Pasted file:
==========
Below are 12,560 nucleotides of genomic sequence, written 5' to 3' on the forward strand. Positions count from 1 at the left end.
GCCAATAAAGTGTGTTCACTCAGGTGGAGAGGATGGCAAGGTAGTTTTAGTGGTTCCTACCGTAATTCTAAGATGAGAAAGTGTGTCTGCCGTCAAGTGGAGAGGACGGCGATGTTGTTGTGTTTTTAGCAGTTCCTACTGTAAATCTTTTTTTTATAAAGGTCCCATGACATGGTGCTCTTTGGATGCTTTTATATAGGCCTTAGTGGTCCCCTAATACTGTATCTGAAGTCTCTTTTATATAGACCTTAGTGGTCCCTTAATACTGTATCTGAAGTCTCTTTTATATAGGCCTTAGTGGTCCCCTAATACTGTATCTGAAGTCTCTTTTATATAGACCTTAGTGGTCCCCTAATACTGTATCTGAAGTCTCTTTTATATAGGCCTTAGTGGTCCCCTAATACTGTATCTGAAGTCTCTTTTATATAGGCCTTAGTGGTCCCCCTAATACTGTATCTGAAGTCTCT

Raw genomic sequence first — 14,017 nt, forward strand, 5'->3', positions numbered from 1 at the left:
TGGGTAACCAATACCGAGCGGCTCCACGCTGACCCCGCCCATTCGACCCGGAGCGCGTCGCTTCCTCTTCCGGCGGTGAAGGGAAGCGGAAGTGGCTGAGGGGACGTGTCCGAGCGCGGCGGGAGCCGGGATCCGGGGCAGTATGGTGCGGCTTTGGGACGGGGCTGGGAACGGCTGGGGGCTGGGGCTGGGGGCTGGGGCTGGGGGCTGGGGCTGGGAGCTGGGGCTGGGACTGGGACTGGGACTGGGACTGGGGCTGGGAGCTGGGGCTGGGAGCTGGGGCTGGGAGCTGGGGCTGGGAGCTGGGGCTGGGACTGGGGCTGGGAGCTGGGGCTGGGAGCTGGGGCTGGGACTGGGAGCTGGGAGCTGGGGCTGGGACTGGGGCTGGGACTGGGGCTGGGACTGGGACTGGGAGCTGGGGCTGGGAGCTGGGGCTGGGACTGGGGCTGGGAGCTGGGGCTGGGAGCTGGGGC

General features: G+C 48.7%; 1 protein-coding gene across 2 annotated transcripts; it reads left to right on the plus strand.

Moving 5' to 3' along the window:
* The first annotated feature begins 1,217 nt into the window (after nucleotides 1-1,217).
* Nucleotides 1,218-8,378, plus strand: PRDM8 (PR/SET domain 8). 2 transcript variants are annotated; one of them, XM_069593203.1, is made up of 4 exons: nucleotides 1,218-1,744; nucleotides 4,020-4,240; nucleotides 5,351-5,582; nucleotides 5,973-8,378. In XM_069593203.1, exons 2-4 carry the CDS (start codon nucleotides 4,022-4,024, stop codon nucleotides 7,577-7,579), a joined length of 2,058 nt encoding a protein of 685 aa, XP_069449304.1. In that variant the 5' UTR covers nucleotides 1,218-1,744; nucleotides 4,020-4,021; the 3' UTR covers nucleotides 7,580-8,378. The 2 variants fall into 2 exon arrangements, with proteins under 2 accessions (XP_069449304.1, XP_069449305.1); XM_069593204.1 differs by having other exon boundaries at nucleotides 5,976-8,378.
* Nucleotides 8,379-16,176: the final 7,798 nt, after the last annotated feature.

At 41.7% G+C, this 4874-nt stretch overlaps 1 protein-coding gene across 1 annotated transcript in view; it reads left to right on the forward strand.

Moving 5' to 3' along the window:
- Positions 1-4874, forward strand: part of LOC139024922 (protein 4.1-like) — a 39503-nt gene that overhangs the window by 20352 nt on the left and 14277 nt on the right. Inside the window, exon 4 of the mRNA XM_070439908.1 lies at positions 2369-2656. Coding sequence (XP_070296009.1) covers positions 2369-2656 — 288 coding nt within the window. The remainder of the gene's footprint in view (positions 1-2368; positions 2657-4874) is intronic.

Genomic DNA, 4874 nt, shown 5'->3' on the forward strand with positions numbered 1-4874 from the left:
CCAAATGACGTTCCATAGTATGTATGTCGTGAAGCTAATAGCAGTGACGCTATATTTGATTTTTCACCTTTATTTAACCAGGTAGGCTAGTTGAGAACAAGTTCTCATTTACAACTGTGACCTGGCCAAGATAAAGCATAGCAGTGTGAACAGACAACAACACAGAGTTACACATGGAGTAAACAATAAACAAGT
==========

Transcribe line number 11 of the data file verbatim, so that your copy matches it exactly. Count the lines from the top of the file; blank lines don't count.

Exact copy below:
Moving 5' to 3' along the window: